From time to time, there will be a need to go through and clean up the mess of imperfect decision making. This is going to be true whether you were perfect or not. For the most part, that last 10% of perfection is only perfect to a specific individual. Doing consolidated cleanup is healthy and worth doing with an eye to setting a standard that becomes part of the work requirements. Get group buy in on these standards, and you'll get a status quo that people will enforce without much work from you.
A key test for this is "what will go wrong if we do it not-my-way?" - if the answer is nothing or not much - leave it be.
Stay hands off
If you take a part of the project to work on - fine.
But stay out of the way when you've delegated. If you have issues with the work, and these issues really do matter for the success of the project - give that feedback to your people and let them fix it. Fix it for them, and you break a type of trust - the trust that if you have issues or concerns, you'll come to them and ask for a fix.
Where you can - cross delegate - avoid looking over every part of the code yourself - set a standard and ask the team to help each other. Peer reviews are a great tool here. So is paired programming. Anything that gets multiple eyes (not just yours) on a peice of work.
This is one of the nicer places to stay absolute - if you find your hands twitching on the keyboard to just change this one little thing, don't do it. Give the note instead to the developer and ask them for a fix.
For those that like leading, but won't be happy with out a peice of the technical fun, get yourself a pet project. A pet project is a peice of work thatL
- Is meaningful and interesting to you, but that might otherwise be done by an individual contributor. There's no management work here, and it satisifies that craving to stay hands on.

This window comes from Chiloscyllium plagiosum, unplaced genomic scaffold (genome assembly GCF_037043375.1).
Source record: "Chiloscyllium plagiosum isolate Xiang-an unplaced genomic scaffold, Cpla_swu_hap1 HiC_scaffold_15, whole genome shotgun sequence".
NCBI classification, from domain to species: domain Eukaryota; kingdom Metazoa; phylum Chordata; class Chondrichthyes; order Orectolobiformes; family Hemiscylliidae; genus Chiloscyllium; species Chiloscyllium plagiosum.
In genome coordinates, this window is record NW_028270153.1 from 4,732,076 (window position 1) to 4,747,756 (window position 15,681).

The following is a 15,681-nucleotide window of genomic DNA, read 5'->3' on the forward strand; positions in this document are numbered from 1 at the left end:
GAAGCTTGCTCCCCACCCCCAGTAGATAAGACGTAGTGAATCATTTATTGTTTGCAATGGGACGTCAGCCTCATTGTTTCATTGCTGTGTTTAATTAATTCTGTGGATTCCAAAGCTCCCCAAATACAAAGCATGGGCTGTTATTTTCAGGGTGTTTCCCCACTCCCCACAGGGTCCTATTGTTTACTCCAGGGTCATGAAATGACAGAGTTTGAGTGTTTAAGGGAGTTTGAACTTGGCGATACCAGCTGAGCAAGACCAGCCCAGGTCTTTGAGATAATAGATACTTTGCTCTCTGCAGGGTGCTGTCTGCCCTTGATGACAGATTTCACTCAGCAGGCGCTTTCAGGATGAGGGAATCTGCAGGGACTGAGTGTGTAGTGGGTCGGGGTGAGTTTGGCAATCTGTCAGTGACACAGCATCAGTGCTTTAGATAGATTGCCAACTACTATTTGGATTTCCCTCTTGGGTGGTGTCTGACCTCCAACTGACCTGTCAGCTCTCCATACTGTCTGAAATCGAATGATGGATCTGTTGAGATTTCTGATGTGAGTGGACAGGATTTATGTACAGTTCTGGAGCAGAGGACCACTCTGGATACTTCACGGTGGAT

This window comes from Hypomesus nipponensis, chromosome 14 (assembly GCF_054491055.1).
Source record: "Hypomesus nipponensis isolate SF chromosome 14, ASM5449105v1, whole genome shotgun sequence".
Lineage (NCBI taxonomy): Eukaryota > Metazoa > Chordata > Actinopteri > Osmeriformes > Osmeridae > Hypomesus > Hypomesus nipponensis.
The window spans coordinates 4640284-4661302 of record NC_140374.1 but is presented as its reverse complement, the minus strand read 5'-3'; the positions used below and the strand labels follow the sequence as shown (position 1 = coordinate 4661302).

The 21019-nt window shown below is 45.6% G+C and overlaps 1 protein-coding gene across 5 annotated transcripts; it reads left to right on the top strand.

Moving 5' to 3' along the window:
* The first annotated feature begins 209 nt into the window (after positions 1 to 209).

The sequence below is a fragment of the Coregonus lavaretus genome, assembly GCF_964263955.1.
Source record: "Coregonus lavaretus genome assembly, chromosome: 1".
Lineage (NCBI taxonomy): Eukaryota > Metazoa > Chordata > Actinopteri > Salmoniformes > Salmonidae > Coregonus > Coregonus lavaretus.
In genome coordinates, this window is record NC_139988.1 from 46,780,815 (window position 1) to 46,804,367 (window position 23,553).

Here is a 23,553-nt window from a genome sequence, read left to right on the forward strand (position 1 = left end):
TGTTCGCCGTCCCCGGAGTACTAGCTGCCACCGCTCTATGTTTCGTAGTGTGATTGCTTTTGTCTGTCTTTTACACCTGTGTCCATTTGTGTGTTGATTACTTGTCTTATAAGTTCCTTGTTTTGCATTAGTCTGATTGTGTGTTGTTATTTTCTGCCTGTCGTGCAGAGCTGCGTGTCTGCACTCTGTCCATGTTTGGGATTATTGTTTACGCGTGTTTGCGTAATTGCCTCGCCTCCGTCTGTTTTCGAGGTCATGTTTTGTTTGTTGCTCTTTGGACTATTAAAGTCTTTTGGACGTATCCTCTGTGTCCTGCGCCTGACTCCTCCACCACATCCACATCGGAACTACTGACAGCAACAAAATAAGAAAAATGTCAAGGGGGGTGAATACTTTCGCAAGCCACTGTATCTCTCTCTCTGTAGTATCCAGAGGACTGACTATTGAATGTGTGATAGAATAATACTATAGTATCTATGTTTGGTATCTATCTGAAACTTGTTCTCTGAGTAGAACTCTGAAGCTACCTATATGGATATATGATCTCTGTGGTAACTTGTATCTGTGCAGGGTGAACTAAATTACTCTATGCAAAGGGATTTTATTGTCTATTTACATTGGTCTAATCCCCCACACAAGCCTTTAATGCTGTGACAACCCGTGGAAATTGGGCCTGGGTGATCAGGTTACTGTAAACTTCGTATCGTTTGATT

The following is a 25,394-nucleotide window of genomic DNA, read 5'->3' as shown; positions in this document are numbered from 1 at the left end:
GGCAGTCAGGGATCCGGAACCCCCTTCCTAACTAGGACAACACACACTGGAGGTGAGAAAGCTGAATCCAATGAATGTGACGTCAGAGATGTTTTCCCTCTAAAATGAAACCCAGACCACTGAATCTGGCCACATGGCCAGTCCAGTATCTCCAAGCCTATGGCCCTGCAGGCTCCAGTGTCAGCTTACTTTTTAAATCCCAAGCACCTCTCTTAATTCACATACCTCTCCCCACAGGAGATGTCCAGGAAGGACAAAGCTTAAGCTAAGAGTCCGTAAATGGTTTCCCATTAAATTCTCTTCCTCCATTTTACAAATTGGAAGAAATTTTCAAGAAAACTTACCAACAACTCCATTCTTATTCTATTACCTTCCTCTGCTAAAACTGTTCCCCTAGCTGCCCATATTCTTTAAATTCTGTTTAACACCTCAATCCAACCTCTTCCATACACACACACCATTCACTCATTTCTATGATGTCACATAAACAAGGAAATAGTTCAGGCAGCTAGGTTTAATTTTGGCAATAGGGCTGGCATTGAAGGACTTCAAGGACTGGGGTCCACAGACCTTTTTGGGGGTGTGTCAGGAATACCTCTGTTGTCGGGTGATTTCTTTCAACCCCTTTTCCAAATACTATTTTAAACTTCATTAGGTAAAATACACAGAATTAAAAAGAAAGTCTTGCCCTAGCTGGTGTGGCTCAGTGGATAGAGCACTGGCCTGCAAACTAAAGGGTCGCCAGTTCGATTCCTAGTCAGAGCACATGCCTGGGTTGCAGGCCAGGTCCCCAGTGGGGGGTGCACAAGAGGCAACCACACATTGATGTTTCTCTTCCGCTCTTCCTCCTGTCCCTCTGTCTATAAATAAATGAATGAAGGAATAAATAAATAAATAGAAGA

- Can be accomplished without harm to the project schedule, even in light of the management work that is also part of your job. It has to be the right size that you can get both done with no harm.
My general guidelines for this are:
- Don't leave a mess. If you can't do it completely, including the boring repetitive work that every other individual contributor would have to do - then you can't do it. Giving yourself special waivers on shirking the work you don't like sets a REALLY bad example.
- Don't hurt the schedule. If you find the schedule slipping because your work isn't getting done, fire yourself and give the work to a regular individual contributor.
- My general heuristic (if I'm really up to speed on the tech) is that I take something that is between medium and medium-low on the priority scale. I leave the glory to my best individual contributors and take something that is meaningul but low enough on the priority scale that I can see the schedule slip well before it becomes an issue.
Be true to yourself
Not everyone loves being a leader. It sounds like you've been very happy not being a leader - so you know at least one career path works for you. Give this opportunity a shot, but be true to yourself. If after 6 months of leading, you find that the only true joy at work comes from having that time by yourself to do individual contributor work, and you know you're doing more than you really have time for because it gives you such joy - then have a frank discussion with your management.
You don't have to like it - management work and being a mentor and a senior individual contributor are very different.
Give it an honest shot, but in the end, a desperately unhappy manager is worse for a team than a new manager, or a manager with weaker technical skills but strong enough people skills.